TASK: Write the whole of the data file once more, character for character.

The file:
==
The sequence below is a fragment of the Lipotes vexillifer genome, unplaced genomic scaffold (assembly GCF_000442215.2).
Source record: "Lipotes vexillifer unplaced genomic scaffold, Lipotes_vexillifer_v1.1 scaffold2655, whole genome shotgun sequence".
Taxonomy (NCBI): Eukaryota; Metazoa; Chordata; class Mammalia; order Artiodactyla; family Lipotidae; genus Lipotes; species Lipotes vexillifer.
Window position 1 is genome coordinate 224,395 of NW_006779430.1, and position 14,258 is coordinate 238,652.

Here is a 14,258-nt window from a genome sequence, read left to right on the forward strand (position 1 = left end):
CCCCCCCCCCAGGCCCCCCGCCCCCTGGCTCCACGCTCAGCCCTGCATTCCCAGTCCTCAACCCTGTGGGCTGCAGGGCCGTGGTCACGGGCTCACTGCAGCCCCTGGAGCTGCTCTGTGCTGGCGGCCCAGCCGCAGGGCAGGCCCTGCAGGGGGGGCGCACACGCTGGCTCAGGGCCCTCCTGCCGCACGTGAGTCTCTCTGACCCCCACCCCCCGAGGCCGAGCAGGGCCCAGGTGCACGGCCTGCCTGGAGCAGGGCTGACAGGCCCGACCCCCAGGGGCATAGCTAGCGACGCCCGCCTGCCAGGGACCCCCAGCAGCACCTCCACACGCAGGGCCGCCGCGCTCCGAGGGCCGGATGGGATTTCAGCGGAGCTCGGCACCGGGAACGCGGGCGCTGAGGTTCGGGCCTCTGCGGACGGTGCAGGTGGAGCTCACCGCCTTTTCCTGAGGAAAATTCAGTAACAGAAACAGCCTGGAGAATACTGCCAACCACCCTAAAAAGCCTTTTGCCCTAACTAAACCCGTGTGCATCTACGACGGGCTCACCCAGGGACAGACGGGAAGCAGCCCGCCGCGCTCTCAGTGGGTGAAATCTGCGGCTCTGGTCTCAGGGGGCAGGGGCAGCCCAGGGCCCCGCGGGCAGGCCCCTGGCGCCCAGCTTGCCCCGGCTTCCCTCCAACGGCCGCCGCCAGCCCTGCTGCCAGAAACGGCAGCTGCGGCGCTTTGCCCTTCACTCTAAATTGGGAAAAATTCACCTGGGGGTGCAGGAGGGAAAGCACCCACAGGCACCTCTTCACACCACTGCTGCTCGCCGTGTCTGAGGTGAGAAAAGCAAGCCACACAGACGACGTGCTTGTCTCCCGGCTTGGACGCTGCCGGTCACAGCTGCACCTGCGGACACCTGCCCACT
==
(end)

The sequence below is a fragment of the Lipotes vexillifer genome, unplaced genomic scaffold (assembly GCF_000442215.2).
Source record: "Lipotes vexillifer unplaced genomic scaffold, Lipotes_vexillifer_v1.1 scaffold2655, whole genome shotgun sequence".
Taxonomy (NCBI): Eukaryota; Metazoa; Chordata; class Mammalia; order Artiodactyla; family Lipotidae; genus Lipotes; species Lipotes vexillifer.
Window position 1 is genome coordinate 224,395 of NW_006779430.1, and position 14,258 is coordinate 238,652.

Here is a 14,258-nt window from a genome sequence, read left to right on the forward strand (position 1 = left end):
CCCCCCCCCCAGGCCCCCCGCCCCCTGGCTCCACGCTCAGCCCTGCATTCCCAGTCCTCAACCCTGTGGGCTGCAGGGCCGTGGTCACGGGCTCACTGCAGCCCCTGGAGCTGCTCTGTGCTGGCGGCCCAGCCGCAGGGCAGGCCCTGCAGGGGGGGCGCACACGCTGGCTCAGGGCCCTCCTGCCGCACGTGAGTCTCTCTGACCCCCACCCCCCGAGGCCGAGCAGGGCCCAGGTGCACGGCCTGCCTGGAGCAGGGCTGACAGGCCCGACCCCCAGGGGCATAGCTAGCGACGCCCGCCTGCCAGGGACCCCCAGCAGCACCTCCACACGCAGGGCCGCCGCGCTCCGAGGGCCGGATGGGATTTCAGCGGAGCTCGGCACCGGGAACGCGGGCGCTGAGGTTCGGGCCTCTGCGGACGGTGCAGGTGGAGCTCACCGCCTTTTCCTGAGGAAAATTCAGTAACAGAAACAGCCTGGAGAATACTGCCAACCACCCTAAAAAGCCTTTTGCCCTAACTAAACCCGTGTGCATCTACGACGGGCTCACCCAGGGACAGACGGGAAGCAGCCCGCCGCGCTCTCAGTGGGTGAAATCTGCGGCTCTGGTCTCAGGGGGCAGGGGCAGCCCAGGGCCCCGCGGGCAGGCCCCTGGCGCCCAGCTTGCCCCGGCTTCCCTCCAACGGCCGCCGCCAGCCCTGCTGCCAGAAACGGCAGCTGCGGCGCTTTGCCCTTCACTCTAAATTGGGAAAAATTCACCTGGGGGTGCAGGAGGGAAAGCACCCACAGGCACCTCTTCACACCACTGCTGCTCGCCGTGTCTGAGGTGAGAAAAGCAAGCCACACAGACGACGTGCTTGTCTCCCGGCTTGGACGCTGCCGGTCACAGCTGCACCTGCGGACACCTGCCCACT